Craig's Take: NDP leadership race set for drama
Published Friday, October 14, 2011 1:14PM EDT
There may be one more candidate yet to come if NDP critic Peggy Nash jumps into the fray, but with the entry of Quebec's Thomas Mulcair on Wednesday, the party's leadership field is pretty much complete.
Mulcair has a reputation as an uncompromising political slugger who is expected to bring passion and controversy to what up to now has been a lackluster affair.
Mulcair was flanked by a majority of the rookie Quebec MPs elected in May as he threw his chapeau into the ring while also throwing a challenge at the front runner, long-time party strategist Brian Topp, and even at the national party itself.
He scolded the organization putting together the leadership race, saying it was too slow in processing new memberships.
He implied the NDP was unfair to Quebecers who in the past had so little organization in the province and therefore, not very many registered members, only about 2 per cent of the national total.
Since this race is a one-man, one-vote selection process, Mulcair is starting well behind and he doesn't like it.
He is clearly running as an outsider, insisting the party must broaden its base beyond the NDP's traditional core support.
In what some saw as a direct snub of Brian Topp, who is supported by the party establishment including its influential former leaders and the labour movement, Mulcair told his opening news conference he did not want to see a party catering only to well-connected insiders and elites.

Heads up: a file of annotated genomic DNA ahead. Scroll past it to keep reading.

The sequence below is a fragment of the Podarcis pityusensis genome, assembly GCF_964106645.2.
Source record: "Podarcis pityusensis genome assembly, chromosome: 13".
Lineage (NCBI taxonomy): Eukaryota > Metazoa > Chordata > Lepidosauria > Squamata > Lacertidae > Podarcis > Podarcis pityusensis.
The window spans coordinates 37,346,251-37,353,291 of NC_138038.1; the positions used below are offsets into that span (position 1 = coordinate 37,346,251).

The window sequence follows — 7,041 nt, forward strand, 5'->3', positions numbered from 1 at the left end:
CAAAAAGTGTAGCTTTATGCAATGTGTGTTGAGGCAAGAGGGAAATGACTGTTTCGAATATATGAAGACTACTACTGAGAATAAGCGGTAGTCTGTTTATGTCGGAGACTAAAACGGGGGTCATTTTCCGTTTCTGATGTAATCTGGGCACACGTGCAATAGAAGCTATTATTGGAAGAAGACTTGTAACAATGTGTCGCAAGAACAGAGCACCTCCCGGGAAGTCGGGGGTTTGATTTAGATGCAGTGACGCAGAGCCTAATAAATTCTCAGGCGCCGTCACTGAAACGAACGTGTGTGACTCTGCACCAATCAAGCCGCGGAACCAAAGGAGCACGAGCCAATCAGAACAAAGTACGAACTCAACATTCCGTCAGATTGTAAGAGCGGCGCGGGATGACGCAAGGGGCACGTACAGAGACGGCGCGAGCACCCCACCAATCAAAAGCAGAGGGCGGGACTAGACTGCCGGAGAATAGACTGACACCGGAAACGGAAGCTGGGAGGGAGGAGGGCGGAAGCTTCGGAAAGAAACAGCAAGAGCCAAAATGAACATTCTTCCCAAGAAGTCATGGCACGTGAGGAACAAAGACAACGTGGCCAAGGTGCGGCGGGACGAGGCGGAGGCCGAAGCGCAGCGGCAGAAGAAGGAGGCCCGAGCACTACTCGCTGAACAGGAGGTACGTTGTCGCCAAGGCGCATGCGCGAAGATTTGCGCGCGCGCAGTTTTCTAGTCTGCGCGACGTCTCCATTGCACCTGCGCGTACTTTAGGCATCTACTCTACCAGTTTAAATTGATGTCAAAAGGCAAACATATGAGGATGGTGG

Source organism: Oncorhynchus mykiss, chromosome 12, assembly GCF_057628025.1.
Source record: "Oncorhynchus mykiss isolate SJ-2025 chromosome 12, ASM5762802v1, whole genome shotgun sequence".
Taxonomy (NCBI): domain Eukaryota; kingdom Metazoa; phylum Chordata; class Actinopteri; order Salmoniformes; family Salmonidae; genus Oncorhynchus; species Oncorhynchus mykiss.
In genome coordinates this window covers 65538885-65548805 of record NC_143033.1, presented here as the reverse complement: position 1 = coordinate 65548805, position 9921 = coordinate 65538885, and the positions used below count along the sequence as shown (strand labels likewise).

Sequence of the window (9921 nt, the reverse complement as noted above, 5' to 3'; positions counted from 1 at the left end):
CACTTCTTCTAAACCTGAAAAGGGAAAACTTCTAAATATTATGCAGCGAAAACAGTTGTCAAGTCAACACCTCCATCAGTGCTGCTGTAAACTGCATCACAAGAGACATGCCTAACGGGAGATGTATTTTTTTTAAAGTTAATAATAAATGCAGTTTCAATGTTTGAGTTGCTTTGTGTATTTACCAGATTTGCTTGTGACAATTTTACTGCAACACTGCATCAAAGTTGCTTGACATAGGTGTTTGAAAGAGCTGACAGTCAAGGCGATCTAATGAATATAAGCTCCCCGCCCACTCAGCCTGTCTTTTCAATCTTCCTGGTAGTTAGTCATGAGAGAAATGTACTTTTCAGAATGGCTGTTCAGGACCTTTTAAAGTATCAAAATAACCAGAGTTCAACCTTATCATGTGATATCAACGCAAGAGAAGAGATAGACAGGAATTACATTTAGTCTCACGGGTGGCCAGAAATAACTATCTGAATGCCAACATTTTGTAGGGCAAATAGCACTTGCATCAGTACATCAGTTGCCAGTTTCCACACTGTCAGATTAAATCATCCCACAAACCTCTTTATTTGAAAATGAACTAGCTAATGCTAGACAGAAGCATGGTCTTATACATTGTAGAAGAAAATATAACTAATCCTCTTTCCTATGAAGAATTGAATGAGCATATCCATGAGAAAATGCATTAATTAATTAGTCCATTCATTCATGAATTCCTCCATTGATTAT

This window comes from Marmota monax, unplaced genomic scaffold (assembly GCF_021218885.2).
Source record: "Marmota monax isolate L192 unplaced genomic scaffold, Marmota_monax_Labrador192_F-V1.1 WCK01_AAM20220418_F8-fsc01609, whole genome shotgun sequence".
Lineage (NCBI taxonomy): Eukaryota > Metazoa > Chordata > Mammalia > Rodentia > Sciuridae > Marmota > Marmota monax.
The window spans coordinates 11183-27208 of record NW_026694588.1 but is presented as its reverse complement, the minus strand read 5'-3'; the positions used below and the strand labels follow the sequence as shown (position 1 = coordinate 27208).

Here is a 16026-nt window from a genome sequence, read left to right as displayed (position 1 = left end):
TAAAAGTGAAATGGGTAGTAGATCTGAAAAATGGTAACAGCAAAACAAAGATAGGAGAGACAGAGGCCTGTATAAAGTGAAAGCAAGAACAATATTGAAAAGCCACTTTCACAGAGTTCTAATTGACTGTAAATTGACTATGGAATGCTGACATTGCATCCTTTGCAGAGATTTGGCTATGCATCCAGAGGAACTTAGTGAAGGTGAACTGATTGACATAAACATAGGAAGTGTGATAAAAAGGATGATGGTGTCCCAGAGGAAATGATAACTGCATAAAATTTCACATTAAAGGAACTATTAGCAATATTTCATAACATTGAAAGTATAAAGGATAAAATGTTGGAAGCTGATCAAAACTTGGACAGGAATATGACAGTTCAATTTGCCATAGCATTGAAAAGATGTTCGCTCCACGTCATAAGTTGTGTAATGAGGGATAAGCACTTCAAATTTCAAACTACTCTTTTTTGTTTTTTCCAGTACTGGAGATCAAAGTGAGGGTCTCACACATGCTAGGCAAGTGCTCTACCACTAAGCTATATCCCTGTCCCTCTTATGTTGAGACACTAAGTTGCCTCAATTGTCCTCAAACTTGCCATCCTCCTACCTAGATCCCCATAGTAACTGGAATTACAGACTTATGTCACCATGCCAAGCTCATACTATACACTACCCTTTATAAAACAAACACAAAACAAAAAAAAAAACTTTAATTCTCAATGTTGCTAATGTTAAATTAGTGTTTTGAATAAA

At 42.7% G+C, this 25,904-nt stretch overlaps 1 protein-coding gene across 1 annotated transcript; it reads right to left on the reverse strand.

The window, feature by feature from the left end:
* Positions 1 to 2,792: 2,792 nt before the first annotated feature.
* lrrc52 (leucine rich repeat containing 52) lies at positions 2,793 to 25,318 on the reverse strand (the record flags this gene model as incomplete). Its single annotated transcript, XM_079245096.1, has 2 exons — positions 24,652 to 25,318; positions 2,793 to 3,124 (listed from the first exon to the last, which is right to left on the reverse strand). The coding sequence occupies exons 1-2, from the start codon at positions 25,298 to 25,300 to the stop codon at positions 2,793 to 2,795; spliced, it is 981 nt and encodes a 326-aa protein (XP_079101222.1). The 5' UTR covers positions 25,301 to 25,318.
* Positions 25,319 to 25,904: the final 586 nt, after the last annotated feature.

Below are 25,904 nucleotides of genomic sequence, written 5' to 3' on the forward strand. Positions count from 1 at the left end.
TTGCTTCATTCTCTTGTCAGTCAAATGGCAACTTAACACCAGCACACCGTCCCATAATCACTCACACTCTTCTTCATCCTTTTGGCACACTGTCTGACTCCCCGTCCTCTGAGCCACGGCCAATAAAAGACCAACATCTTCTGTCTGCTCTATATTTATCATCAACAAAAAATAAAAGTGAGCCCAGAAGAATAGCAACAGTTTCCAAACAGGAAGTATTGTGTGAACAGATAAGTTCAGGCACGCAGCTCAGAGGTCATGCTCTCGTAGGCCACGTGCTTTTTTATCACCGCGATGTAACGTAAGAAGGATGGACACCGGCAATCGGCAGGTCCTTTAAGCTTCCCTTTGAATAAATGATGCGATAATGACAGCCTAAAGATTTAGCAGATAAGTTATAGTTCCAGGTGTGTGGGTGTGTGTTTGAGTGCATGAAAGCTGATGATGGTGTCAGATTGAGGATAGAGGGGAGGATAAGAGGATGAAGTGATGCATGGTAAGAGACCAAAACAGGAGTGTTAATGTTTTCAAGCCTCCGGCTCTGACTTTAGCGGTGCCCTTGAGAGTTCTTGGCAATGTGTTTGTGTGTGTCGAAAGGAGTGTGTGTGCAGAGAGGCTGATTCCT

Although Topp was born in Quebec himself, he did not spend his career in that province and few people knew of his connections there.
One can almost sense the tension between Topp's campaign centered principally in English-speaking Canada and Mulclair's Quebec-based bastion.
This must be a worry for the NDP's top brass since following the May election, theirs is now a party dominated in the commons by Quebec MPs.
You'll have a chance to make your own judgments this week on Question Period since Topp and Mulcair will both appear on the program.
We'll also assess the reasons and the implications behind the Occupy movement, which is now on its way to Canada including plans to move in on this country's financial district in Toronto.
Some analysts see something of a revolution in this successful bottom-up ground swell. These activists have taken the communications tools of the digital new age, which at other times may have been used by elites to control their society and turned it against them.
In fact, they have been using smart phones and social media to topple hierarchies all through the Arab world and in Canada, the new Alberta Premier Alison Redford toppled the old guard of the Conservative Party in that province by connecting people through social media.